What is Cyber Security?

When you leave the house, you probably take care to protect yourself from burglaries and other dangers. On the internet, it is also important to put in place some security procedures: fraud, espionage and theft of files or passwords are just some of the problems that people can face in this environment.

It is to help you deal with the online dangers that InfoWester presents below some very important safety tips. All are simple, so you will have no trouble putting them into practice in your daily life.

Exit by clicking on “Logout”, “Exit” or equivalent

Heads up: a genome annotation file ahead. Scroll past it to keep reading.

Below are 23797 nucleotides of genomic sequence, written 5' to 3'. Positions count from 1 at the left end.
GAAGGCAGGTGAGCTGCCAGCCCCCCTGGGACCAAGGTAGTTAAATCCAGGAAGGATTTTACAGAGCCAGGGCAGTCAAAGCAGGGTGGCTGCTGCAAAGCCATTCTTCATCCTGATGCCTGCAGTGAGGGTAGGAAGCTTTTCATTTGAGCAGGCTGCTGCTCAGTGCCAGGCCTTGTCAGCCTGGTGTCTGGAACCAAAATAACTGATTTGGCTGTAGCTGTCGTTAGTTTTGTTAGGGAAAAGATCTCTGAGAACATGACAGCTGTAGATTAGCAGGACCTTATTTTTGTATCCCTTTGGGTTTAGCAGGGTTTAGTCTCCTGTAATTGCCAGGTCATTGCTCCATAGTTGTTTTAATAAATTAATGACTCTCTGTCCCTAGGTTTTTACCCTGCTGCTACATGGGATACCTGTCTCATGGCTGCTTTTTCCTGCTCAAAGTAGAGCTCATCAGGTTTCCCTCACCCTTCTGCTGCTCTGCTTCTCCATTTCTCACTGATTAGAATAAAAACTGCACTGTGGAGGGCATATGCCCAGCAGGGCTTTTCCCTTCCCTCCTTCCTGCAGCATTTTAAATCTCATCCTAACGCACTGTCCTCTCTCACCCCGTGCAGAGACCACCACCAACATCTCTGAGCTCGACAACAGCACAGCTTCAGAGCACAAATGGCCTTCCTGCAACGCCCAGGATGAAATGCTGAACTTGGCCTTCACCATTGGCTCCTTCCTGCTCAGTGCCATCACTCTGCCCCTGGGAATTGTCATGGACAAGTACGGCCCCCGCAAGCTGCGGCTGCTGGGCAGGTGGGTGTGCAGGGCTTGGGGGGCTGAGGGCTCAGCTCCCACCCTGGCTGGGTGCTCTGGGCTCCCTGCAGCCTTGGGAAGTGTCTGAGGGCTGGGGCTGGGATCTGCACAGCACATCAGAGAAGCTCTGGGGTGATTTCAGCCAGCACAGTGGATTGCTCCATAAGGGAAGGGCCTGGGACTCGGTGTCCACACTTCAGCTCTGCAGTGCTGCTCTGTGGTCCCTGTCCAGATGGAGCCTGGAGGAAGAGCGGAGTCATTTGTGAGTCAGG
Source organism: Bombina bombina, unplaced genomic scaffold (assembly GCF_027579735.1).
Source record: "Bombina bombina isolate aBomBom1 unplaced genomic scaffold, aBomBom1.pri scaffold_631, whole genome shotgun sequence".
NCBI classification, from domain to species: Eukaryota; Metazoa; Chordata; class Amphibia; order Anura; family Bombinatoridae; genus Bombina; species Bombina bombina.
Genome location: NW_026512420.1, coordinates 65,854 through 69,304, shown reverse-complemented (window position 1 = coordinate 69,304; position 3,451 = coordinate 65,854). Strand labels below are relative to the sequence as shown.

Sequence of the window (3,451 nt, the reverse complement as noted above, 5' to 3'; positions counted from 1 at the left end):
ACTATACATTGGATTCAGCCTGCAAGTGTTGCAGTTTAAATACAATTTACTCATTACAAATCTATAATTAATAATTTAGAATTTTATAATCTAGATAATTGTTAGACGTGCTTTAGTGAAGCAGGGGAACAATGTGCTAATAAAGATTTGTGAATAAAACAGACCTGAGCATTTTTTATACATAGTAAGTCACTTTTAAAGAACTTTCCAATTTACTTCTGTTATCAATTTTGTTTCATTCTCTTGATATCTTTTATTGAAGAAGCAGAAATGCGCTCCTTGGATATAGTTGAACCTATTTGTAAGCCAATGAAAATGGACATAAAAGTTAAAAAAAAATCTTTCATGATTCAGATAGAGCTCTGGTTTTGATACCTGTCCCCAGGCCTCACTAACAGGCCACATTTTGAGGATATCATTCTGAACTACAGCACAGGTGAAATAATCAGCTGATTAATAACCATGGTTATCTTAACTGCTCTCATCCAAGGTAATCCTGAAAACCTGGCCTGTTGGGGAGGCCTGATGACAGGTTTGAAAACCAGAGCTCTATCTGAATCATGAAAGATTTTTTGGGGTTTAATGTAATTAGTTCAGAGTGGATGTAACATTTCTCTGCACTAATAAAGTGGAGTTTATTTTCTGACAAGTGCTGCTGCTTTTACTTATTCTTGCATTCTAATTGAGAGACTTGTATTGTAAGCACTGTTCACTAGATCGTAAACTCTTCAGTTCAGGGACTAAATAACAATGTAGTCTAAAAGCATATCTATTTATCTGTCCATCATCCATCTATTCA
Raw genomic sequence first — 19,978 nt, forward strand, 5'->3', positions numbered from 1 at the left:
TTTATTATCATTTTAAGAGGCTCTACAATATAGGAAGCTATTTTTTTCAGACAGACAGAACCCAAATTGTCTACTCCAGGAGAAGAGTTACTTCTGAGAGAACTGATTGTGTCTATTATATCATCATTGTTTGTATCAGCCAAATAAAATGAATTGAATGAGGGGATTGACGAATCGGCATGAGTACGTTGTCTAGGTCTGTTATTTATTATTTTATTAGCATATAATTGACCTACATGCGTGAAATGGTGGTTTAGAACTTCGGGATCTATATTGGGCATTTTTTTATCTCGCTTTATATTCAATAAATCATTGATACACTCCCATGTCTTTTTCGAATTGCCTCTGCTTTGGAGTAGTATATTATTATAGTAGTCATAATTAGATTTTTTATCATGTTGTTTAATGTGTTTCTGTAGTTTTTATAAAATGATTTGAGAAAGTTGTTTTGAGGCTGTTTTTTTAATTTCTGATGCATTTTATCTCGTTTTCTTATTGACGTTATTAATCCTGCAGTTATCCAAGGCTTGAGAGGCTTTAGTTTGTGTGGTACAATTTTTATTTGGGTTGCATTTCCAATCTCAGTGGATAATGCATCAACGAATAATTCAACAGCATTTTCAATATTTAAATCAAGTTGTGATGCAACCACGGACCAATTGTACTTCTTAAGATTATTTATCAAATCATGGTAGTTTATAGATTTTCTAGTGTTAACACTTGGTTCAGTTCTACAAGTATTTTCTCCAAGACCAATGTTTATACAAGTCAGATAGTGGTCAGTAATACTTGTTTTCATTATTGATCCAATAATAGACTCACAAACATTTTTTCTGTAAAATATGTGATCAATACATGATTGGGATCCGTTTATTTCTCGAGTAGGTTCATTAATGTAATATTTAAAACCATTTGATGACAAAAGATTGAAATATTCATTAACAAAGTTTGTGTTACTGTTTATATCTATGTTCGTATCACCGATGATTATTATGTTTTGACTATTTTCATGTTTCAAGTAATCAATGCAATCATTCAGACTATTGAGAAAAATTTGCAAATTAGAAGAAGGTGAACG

When accessing your email, your online store account, your Facebook profile, your internet banking or any other service that requires a username and password, click on the name / link button Logout, Logoff, Exit, Disconnect or equivalent to leave the site. It may seem obvious, but many people do this by simply closing the browser window or accessing another address from there.

Doing so is not recommended because the site was not instructed to close your access at that time, so that someone else can reopen the same page right away and access your information. This tip is valid mainly on public computers – from college, for example.

Create passwords that are difficult to discover

Do not use passwords that are easy to discover, such as family name, birthday, license plate, etc. Give preference to strings that mix letters, numbers and even special symbols.